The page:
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Content Delivery Networks (CDNs) are used throughout the entire internet to distribute all forms of content from a server to end users. For an end user to access this content from a CDN in the first place, there are a few steps taking place behind the scenes.
First of all, when a computer attempts to access content on a CDN it must first of all make a DNS request. In essence, this is similar to looking up a phone number. The computer will enter a domain name and in return it receives an IP address back. The IP address then allows the computer to contact the server directly. The location of these servers in relation to end users’ devices is the major player in determining how quickly two computers can ‘talk’, so to speak.
To allow for maximum potential speeds, while also lowering the costs of data transmission, businesses often set up servers in multiple strategic locations throughout the world: a Content Delivery Network. These servers are referred to as edge servers due to their being the closest access points to the end user from the business’ point of view.
When a device makes a DNS request that goes through a CDN, the server handling DNS requests will first check which edge server is closest to the attempted connection, and from there will route that connection through said nearest server. This is always the first step when handling connections to a CDN, although the sorting process (ie. geographical proximity) can vary depending on how the business prefers it. All the same it will often be the best server for both parties involved that will establish the connection.
These edge servers are also able to cache information to allow for slightly faster access to the content. When a content request is made from an end user’s device, it must first reach the edge server before potentially being passed on to the original server.Once the request reaches the edge server, it will check if a cached entry of the requested data exists there. If it does, the edge server will provide the content back to the end user with no need for the request to be passed on to the original server.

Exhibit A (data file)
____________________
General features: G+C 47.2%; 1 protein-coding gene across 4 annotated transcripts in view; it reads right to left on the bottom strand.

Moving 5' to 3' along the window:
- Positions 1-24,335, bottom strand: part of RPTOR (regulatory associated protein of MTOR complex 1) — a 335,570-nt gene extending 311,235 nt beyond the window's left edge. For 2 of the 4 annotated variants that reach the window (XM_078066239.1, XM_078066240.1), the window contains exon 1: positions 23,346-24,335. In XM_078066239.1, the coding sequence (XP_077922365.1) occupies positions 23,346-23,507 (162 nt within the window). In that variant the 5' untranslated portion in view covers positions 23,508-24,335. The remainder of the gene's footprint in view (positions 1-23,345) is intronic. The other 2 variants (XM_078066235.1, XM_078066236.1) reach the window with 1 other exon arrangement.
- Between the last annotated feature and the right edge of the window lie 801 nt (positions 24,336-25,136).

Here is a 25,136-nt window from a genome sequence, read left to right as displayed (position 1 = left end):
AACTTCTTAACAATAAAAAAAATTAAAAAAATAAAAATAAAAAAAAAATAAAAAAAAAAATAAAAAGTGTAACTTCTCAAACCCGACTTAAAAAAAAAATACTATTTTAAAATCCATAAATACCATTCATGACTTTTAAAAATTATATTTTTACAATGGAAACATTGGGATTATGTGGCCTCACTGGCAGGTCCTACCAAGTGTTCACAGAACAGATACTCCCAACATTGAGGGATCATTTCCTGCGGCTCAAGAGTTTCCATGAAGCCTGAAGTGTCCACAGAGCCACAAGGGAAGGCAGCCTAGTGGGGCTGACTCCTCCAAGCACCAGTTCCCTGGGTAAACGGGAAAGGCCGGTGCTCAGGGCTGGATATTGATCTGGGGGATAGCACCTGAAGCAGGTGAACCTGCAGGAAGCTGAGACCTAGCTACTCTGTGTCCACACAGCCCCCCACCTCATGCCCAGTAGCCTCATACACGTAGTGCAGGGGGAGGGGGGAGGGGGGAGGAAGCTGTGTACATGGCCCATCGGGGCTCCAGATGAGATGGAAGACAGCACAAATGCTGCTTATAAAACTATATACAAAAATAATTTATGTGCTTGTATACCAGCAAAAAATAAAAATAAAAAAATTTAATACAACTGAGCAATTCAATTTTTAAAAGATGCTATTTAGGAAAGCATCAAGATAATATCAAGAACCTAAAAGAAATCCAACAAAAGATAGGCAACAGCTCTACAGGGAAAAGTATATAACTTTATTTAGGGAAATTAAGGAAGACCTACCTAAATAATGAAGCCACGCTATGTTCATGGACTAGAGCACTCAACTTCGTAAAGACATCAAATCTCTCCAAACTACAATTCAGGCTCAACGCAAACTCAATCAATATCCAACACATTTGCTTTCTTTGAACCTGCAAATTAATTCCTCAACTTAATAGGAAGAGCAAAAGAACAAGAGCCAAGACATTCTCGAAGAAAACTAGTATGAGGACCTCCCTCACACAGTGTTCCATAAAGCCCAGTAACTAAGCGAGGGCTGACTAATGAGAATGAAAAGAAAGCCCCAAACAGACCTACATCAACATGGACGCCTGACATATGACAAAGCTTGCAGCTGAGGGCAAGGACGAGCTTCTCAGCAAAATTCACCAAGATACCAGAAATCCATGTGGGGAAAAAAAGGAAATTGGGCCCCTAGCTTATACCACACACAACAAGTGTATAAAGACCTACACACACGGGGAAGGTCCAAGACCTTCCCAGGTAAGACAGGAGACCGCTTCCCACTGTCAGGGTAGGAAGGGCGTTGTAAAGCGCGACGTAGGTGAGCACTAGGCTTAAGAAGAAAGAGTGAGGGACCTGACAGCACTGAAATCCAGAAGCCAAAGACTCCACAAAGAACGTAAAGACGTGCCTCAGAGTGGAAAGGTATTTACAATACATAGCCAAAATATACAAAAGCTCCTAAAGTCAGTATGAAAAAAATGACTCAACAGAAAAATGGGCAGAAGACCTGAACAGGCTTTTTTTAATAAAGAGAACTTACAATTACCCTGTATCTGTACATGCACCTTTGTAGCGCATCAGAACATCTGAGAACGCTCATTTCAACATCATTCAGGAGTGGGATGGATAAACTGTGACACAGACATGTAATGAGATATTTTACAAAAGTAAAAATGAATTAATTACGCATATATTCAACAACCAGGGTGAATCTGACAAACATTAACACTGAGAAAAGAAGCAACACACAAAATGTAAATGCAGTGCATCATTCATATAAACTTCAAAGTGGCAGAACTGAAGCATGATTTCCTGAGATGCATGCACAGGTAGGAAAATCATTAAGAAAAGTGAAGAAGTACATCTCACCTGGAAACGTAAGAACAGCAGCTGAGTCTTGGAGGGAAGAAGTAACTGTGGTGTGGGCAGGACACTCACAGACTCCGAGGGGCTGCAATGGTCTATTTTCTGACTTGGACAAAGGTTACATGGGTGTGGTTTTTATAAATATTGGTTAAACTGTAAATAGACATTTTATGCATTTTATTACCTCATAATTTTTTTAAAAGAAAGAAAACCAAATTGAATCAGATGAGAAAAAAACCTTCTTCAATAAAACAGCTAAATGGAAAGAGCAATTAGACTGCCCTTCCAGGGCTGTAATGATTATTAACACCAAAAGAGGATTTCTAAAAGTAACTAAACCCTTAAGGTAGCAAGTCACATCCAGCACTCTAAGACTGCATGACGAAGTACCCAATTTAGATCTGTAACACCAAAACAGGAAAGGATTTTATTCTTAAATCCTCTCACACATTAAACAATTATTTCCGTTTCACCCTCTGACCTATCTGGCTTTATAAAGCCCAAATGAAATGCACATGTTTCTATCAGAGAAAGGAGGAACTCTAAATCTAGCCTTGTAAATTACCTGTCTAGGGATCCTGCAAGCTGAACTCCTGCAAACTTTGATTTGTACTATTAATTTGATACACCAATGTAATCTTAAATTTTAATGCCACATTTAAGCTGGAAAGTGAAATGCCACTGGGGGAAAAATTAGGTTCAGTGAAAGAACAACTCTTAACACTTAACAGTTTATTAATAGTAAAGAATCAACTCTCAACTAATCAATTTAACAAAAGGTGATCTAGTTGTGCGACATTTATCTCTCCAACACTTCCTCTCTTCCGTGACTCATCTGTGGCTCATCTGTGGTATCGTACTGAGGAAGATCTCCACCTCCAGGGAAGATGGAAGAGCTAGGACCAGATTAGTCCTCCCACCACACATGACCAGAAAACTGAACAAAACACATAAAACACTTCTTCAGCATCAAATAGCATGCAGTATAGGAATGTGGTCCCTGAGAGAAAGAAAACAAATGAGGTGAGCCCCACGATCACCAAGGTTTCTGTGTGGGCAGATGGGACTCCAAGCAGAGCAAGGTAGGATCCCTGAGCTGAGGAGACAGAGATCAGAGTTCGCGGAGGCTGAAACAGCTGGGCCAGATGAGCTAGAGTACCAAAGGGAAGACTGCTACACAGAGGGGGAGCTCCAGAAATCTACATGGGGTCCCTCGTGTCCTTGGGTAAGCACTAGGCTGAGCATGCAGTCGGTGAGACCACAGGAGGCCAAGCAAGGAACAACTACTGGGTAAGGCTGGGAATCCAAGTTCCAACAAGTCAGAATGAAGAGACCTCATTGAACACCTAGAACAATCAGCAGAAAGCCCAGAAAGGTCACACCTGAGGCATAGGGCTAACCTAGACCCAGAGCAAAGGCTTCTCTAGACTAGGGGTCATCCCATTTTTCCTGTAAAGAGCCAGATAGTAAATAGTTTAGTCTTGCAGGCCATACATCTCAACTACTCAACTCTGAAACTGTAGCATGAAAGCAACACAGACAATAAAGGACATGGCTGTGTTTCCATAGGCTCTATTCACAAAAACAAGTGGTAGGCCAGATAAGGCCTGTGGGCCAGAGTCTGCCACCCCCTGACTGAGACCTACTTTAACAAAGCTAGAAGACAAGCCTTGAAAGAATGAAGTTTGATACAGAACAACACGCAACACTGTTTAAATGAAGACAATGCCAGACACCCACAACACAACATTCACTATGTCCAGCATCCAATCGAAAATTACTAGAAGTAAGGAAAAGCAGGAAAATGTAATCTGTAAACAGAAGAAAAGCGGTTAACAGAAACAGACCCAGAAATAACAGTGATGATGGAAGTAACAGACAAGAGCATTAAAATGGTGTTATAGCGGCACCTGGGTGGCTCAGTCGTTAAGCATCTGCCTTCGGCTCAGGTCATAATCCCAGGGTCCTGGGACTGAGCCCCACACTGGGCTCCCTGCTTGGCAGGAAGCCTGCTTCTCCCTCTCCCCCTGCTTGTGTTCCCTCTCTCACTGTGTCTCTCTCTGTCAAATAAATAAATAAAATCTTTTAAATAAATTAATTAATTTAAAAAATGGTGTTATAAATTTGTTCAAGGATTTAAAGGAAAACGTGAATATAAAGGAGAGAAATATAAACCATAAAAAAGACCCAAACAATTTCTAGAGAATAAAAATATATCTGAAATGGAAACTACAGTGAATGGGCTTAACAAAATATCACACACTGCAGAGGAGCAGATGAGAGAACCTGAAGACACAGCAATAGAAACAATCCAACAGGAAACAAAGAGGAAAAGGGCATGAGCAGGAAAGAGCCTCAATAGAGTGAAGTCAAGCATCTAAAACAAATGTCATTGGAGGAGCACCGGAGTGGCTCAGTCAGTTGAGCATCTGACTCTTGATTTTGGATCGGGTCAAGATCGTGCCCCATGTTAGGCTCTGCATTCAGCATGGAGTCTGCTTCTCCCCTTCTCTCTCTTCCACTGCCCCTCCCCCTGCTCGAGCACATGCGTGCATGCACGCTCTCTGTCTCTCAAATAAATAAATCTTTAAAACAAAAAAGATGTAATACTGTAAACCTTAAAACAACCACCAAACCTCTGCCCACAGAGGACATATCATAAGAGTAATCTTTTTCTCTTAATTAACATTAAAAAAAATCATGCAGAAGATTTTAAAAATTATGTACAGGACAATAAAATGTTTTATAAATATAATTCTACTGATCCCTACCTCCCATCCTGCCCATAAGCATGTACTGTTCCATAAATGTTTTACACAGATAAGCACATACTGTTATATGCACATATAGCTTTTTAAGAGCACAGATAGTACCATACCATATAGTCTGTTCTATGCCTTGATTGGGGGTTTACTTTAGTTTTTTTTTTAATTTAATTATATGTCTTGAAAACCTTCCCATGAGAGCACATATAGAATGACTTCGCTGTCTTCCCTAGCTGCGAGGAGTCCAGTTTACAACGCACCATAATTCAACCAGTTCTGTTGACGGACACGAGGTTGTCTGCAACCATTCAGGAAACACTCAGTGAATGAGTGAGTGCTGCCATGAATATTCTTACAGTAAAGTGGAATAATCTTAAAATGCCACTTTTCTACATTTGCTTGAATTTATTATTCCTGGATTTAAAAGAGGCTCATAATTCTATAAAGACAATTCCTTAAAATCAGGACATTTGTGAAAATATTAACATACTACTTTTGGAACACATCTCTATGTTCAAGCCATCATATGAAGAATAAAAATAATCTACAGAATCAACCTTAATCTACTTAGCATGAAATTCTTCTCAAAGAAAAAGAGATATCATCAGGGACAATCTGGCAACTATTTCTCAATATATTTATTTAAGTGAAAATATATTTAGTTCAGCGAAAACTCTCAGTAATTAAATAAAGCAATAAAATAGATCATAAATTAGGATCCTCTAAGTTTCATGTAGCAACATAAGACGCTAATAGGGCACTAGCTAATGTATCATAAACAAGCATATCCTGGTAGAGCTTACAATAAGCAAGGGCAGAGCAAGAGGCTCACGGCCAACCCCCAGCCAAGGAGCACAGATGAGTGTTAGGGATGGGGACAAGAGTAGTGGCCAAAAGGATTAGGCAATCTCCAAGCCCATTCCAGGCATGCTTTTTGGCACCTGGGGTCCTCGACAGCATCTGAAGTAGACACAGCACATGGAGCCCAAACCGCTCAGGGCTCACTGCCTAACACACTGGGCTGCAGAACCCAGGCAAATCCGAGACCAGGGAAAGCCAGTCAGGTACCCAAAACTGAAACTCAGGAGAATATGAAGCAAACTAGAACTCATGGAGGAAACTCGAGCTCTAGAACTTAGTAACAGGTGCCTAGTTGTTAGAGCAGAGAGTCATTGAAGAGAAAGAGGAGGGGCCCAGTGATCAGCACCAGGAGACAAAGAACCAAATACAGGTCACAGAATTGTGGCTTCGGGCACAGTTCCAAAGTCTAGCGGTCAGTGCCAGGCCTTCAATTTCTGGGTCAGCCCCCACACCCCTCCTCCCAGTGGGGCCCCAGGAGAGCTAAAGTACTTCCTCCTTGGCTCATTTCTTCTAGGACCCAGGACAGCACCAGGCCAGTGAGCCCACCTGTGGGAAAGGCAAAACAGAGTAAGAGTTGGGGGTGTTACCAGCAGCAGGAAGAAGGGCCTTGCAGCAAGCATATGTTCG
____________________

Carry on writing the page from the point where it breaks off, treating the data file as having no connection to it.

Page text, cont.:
If the content is not present on the edge server then the request is simply sent to the original server where it is subsequently sent back through the edge server to the end user. On its transfer to the end user, it will add a cached entry to the edge server for any subsequent connections requesting the same thing to be faster.
However, the items cached have an expiration that can vary in length depending on the business’ or server host’s choosing. A cached entry that hasn’t expired will of course mean that each file must have a unique filename so as not to cause conflicts with any other files in the event that they are cached together, which can cause problems. However, there are workarounds for this where necessary, such as adding identifiers to different files with the same name that allows the server to supply the most recent versions to end users.
CDNs are an extremely important part of how today’s internet functions and will only become more and more efficient and effective as time goes on. There are constant efforts being made to improve their speeds and lower their bandwidth usage to ensure efficiency and cost effectiveness for both end users and content providers.
Article by:John Malchov, content delivery network expert of SpaceCDN